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Teaching and Learning Guide for: ‘Securitizing America: Strategic Incapacitation and the Policing of Protest Since the 11 September 2011 Terrorist Attacks
Sociology Compass (2013)
  • Patrick F. Gillham, Western Washington University
People participate in social movements and protest events in part to pressure elites and institutions to alter the reward structure within society. When attempting to pressure their targets, activists are often confronted by the state. Whether the state is a target of protest or not, it oftentimes engages those seeking to promote extra-institutional change. Within democratic societies, police are charged to maintain social order and protect the rights of those expressing dissent. Because of this dual charge and a variety of political, social, and economic factors, police have adopted strategies or repertoires of social control for policing protests. These repertoires can facilitate, channel, or prevent protest from occurring. A growing scholarly consensus suggests that since the 1990s, authorities in the United States and other democratic states have shifted how they react to protests. Until the 1970s, police often utilized what scholars call the ‘escalated force’ protest control repertoire. During this era, police saw protest as an illegitimate form of political expression. They placed a low priority on freedom of speech and assembly and often used excessive force and widespread arrests when dealing with protesters. In the 1970s to 1990s, police developed what is called ‘negotiated management’ to respond less confrontationally to protesters. This repertoire relied on a permitting process to facilitate police and protester efforts to negotiate the time, place, and manner of protest activities in ways satisfactory to both protesters and police. Police placed a premium on protecting freedom of speech and assembly and tolerated community inconveniences related to large rallies, marches, and the occasional staged arrest. They used violence and arrests as a last resort and only for significant violations of the law. However, following the disruptive 1999 Seattle WTO protests and the new cycle of global protests that followed, law enforcement agencies around the United States and in other western democracies began developing and adopting the ‘strategic incapacitation’ repertoire of protest control. With strategic incapacitation, police selectively protect civil liberties and selectively tolerate community disruption, and they seek to incapacitate protests through the use of less-lethal weapons and preemptive arrests, extensive control of public space, reliance on ‘new surveillance’ technologies, and the elaborate control of information. In the United States, the development and adoption of this new style of policing accelerated after the 11 September 2001 terrorist attacks as authorities embraced a risk management approach to identify and neutralize potentially disruptive events, such as large demonstrations.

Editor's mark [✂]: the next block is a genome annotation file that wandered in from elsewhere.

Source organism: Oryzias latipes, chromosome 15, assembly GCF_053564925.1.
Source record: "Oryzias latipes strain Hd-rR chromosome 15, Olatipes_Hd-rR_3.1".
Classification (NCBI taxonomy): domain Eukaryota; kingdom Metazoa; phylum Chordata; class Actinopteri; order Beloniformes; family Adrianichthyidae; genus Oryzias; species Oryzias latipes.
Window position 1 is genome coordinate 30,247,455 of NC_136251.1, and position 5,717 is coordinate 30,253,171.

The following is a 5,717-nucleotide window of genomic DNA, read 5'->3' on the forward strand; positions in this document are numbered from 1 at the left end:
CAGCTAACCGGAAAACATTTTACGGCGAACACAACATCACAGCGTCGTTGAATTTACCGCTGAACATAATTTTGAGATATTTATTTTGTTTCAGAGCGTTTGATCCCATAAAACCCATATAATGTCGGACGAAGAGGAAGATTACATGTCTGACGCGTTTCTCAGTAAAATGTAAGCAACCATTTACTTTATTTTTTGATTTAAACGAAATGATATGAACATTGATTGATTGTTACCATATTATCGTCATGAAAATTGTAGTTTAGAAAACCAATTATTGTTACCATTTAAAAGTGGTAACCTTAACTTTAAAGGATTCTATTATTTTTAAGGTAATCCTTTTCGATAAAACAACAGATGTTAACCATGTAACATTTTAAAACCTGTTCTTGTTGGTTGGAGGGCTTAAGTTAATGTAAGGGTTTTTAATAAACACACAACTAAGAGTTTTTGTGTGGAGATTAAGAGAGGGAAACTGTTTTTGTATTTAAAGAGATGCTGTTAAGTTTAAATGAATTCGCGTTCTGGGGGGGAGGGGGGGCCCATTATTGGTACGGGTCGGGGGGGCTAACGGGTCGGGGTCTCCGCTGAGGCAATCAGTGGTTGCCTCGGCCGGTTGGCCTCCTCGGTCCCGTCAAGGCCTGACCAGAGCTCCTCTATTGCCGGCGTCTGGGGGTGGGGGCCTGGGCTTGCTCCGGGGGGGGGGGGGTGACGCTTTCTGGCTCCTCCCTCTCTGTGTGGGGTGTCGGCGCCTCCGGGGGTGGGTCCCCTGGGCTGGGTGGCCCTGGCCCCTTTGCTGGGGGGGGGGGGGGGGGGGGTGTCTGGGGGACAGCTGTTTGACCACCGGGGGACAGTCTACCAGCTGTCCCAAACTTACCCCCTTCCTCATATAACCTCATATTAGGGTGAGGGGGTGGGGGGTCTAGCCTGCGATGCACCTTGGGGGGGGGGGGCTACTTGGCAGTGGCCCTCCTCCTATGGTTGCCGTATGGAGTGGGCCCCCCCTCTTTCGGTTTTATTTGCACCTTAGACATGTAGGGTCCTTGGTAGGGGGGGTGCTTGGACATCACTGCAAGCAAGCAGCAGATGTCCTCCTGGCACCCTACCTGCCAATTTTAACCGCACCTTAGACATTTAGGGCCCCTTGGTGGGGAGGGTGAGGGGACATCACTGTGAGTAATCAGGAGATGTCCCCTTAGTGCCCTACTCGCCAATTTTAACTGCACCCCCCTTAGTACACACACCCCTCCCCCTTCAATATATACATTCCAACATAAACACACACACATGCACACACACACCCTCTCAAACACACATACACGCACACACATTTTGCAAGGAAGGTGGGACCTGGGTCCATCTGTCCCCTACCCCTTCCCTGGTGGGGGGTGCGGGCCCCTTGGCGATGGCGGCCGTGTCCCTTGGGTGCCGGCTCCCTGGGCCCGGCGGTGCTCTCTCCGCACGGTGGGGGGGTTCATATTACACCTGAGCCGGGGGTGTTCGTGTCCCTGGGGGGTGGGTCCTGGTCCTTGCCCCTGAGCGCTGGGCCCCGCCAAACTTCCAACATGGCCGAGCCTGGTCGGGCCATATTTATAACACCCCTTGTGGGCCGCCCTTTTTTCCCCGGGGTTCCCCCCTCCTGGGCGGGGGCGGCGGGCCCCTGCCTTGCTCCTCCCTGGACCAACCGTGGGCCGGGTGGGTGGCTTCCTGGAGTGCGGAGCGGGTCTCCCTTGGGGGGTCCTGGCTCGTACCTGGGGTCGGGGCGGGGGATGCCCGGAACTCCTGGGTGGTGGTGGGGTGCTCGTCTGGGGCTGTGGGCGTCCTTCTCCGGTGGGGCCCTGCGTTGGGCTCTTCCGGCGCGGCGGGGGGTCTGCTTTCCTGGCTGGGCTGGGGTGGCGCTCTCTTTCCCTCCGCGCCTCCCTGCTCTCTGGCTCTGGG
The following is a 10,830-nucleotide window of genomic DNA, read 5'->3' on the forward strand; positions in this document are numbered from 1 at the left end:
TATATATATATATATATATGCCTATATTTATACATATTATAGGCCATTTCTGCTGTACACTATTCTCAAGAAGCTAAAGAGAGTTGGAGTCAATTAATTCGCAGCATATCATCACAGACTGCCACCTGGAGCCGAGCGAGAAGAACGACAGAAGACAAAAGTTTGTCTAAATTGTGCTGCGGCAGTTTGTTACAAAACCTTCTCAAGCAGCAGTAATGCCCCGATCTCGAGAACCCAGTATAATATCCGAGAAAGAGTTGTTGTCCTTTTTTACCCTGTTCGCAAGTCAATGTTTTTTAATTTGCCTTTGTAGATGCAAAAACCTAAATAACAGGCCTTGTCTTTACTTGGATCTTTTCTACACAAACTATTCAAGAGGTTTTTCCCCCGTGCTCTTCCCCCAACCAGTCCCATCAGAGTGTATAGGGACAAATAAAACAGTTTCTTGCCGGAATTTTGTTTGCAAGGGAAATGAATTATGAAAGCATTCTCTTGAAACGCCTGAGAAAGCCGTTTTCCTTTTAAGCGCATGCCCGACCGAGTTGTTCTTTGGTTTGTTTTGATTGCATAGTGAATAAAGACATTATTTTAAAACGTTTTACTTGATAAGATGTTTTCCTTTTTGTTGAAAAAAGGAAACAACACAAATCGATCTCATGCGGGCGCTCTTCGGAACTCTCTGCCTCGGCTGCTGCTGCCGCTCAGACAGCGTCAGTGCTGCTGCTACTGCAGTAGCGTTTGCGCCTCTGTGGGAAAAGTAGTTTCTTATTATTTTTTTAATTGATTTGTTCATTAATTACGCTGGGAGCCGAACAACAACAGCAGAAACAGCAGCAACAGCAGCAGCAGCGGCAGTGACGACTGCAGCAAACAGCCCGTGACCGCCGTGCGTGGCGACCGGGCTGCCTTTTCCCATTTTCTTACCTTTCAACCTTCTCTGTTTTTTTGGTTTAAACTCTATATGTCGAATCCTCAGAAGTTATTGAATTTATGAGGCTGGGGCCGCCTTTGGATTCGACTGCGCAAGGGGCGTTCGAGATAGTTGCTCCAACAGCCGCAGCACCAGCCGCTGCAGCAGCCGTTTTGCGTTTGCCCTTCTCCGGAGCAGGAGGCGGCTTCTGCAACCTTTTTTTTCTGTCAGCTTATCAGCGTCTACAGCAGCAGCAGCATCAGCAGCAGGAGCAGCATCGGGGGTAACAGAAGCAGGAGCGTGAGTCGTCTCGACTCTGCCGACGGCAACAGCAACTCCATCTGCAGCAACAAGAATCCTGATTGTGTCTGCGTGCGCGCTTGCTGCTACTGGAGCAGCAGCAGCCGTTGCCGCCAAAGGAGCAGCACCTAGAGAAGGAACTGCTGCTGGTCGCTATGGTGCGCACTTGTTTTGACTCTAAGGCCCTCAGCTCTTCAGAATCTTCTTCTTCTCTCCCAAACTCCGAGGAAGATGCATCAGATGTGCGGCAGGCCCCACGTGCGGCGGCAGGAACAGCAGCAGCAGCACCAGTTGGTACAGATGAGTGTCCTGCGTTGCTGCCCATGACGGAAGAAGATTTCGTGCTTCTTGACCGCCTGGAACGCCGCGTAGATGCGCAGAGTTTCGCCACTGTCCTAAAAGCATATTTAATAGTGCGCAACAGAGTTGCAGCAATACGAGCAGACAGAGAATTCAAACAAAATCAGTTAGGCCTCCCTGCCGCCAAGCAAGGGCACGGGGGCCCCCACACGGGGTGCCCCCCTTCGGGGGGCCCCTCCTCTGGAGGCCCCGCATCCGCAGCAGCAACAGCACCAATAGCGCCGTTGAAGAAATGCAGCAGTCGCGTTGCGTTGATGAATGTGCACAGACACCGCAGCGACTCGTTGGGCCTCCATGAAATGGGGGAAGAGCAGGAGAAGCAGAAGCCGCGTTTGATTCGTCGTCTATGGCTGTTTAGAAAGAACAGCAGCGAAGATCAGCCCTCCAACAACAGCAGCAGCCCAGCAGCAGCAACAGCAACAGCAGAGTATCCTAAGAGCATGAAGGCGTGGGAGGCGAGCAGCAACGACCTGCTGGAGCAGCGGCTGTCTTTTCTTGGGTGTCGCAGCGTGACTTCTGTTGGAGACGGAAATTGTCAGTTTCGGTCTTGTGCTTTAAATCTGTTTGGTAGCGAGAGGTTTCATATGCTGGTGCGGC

• Social movements,
  • Protesting,
  • Strategic incapacitation
Publication Date
December, 2013
Publisher Statement
© 2013 John Wiley & Sons Ltd. DOI: 10.1111/soc4.12091
Citation Information
Patrick F. Gillham. "Teaching and Learning Guide for: ‘Securitizing America: Strategic Incapacitation and the Policing of Protest Since the 11 September 2011 Terrorist Attacks" Sociology Compass Vol. 7 Iss. 12 (2013)
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